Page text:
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Mourners

The exhibition was organized by the Dallas Museum of Art and the Musée des Beaux Arts de Dijon, under the auspices of FRAME (French Regional and American Museum Exchange).

The exhibition is supported by a leadership gift from the Iris and B. Gerald Cantor Foundation. Additional support is provided by The Florence Gould Foundation, the Eugene McDermott Foundation, Connie Goodyear Baron, and Boucheron. Major corporate support is provided by Bank of the West – Member BNP Paribas Group.

The exhibition is supported by an indemnity from the Federal Council on the Arts and the Humanities.

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Music and Ritual for the Dead Imagined in The Belles Heures and The Mourners

Program information

Two concurrent exhibitions of works from fifteenth-century France display works commissioned by the royal members of the Valois family: the alabaster mourner figures from the tomb John the Fearless, Duke of Burgundy, and his wife, Margaret of Bavaria, and the pages of the Belles Heures (1405 - 1408/9) of Jean de Berry. The Belles Heures, a book of hours (or a personal prayer book meant to bring its readers closer to God), is one of the most celebrated and lavishly illustrated manuscripts in this country. Both represent and imagine liturgical actions, perhaps suggesting a desire of the noble Valois to partake in the liturgy that is usually the purview of the monks and other members of the clergy. This demonstration of exquisite mourning music, requiems, and chants, led by Richard Porterfield, includes discussions about the role of music in the act of fifteenth-century mourning, remembering the dead, and in laying them to rest.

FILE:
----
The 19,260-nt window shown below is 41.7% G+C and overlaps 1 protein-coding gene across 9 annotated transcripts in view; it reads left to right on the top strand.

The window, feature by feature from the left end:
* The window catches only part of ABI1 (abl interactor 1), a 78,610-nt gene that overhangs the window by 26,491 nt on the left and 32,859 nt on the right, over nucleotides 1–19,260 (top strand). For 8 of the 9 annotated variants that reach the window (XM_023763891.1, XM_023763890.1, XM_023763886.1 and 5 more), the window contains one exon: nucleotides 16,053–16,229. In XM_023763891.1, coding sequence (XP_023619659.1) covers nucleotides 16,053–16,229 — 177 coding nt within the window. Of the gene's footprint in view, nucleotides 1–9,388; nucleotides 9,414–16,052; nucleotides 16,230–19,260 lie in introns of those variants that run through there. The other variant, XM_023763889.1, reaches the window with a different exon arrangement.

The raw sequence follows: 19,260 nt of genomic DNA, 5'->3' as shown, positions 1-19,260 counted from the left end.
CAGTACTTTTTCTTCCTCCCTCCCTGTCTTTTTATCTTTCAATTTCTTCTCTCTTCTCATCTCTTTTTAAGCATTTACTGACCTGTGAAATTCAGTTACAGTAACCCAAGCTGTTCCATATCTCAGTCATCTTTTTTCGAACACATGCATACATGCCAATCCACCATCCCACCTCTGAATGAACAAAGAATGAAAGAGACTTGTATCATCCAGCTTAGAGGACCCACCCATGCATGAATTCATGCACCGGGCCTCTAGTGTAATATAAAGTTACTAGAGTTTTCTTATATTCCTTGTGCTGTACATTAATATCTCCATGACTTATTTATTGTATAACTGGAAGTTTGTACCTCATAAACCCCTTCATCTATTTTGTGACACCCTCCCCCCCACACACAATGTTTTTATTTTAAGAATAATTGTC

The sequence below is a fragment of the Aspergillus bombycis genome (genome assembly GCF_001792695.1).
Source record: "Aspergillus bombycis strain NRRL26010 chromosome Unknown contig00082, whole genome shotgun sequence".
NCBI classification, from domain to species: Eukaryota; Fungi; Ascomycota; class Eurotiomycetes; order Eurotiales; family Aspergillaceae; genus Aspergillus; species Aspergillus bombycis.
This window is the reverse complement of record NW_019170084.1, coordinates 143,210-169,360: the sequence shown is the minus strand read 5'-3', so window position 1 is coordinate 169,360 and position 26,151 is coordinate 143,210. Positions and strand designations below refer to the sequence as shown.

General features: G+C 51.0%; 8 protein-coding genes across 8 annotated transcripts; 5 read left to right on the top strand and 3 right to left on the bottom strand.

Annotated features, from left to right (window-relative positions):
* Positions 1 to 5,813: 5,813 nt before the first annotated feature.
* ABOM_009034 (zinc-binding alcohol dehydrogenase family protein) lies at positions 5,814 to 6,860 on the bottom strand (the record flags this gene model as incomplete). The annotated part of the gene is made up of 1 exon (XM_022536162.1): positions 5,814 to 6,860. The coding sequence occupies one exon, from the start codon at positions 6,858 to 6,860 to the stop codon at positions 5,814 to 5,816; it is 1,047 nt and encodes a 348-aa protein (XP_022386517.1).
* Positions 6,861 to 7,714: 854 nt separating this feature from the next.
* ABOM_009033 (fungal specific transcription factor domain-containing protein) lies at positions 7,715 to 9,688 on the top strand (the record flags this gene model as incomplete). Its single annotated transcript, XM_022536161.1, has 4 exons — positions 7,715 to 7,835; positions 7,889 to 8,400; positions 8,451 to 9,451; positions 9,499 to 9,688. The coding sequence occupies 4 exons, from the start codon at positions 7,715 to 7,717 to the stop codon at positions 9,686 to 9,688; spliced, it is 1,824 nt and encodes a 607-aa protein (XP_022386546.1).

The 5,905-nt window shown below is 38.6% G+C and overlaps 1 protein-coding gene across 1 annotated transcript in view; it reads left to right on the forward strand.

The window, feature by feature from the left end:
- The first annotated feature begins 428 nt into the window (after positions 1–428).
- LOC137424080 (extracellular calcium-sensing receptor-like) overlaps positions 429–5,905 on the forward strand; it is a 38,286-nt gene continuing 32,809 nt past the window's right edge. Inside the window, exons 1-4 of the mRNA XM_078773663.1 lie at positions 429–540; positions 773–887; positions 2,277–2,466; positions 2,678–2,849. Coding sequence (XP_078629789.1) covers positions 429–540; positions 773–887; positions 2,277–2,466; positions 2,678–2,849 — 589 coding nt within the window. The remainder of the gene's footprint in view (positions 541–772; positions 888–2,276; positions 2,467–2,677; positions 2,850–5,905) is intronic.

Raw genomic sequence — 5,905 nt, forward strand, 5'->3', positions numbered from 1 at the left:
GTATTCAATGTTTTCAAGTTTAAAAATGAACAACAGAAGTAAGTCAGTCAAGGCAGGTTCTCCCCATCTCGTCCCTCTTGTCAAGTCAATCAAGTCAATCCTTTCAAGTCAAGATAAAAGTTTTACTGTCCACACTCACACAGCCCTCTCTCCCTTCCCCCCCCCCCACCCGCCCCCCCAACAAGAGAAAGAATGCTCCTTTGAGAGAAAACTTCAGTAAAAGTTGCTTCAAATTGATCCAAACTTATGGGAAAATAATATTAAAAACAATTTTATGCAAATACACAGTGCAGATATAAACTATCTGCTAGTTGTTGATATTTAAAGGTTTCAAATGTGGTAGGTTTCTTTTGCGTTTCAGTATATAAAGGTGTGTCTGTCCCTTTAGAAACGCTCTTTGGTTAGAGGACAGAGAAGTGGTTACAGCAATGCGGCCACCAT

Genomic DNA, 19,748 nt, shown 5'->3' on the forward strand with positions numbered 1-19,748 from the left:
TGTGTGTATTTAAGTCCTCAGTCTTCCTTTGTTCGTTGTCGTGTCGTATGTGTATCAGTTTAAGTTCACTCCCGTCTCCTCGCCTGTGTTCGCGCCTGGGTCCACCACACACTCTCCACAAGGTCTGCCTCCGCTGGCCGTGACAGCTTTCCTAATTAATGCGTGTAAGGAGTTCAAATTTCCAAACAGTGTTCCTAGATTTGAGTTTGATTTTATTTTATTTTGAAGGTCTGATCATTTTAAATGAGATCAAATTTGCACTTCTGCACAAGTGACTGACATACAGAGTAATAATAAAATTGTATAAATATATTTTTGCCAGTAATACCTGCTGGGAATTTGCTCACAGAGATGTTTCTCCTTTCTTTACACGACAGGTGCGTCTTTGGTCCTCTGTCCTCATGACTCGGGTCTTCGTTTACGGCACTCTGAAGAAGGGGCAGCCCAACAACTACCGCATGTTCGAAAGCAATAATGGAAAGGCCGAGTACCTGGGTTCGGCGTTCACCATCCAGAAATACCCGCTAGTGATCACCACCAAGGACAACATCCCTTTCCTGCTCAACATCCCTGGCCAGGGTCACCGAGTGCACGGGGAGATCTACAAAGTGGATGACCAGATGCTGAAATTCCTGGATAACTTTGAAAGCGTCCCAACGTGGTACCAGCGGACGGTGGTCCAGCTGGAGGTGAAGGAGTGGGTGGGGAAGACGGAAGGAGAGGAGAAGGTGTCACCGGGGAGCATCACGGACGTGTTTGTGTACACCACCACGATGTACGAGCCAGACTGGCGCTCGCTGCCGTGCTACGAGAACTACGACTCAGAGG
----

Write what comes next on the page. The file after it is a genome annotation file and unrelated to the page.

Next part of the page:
Richard Porterfield, instructor, Mannes College, and founding member of Lionheart

Made possible with support of the Schola Cantorum of Mannes College.


Learn more about the exhibition The Art of Illumination:
http://blog.metmuseum.org/artofillumination/

Learn more about the exhibition The Mourners: Medieval Tomb Sculptures from the Court of Burgundy:
http://www.metmuseum.org/exhibitions/listings/2010/mourners

The Mourners

Medieval Tomb Sculptures from the Court of Burgundy

March 2–May 23, 2010

Accompanied by a catalogue

The renovation of the Musée des Beaux-Arts in Dijon provides an opportunity for the unprecedented loan of the alabaster mourner figures from the tomb of John the Fearless, Duke of Burgundy, and his wife, Margaret of Bavaria. Each of the statuettes is approximately sixteen inches high. They were carved by Jean de La Huerta and Antoine Le Moiturier between 1443–1456 for the ducal tomb originally in the church of Champmol, and they follow the precedent of the mourner figures carved by Claus Sluter and colleagues for the tomb of Duke Philip the Bold (1342–1404). The tombs are celebrated as among the most sumptuous and innovative of the late Middle Ages. The primary innovation was the space given to the figures of the grieving mourners on the base of the tomb, who seem to pass through the real arcades of a cloister.

The installation at the Metropolitan is supplemented by related works from the Museum's collection, including the monumental Enthroned Virgin from the convent at Poligny (established by John the Fearless and Margaret of Bavaria) that was carved by Claus de Werve.

The Art of Illumination: The Limbourg Brothers and the Belles Heures of Jean de France, Duc de Berry features a great manuscript from the collection of Jean de Berry, the uncle of John the Fearless, and includes mourning figures from his tomb.

Visit a special website created by FRAME to preview the sculptures in the exhibition.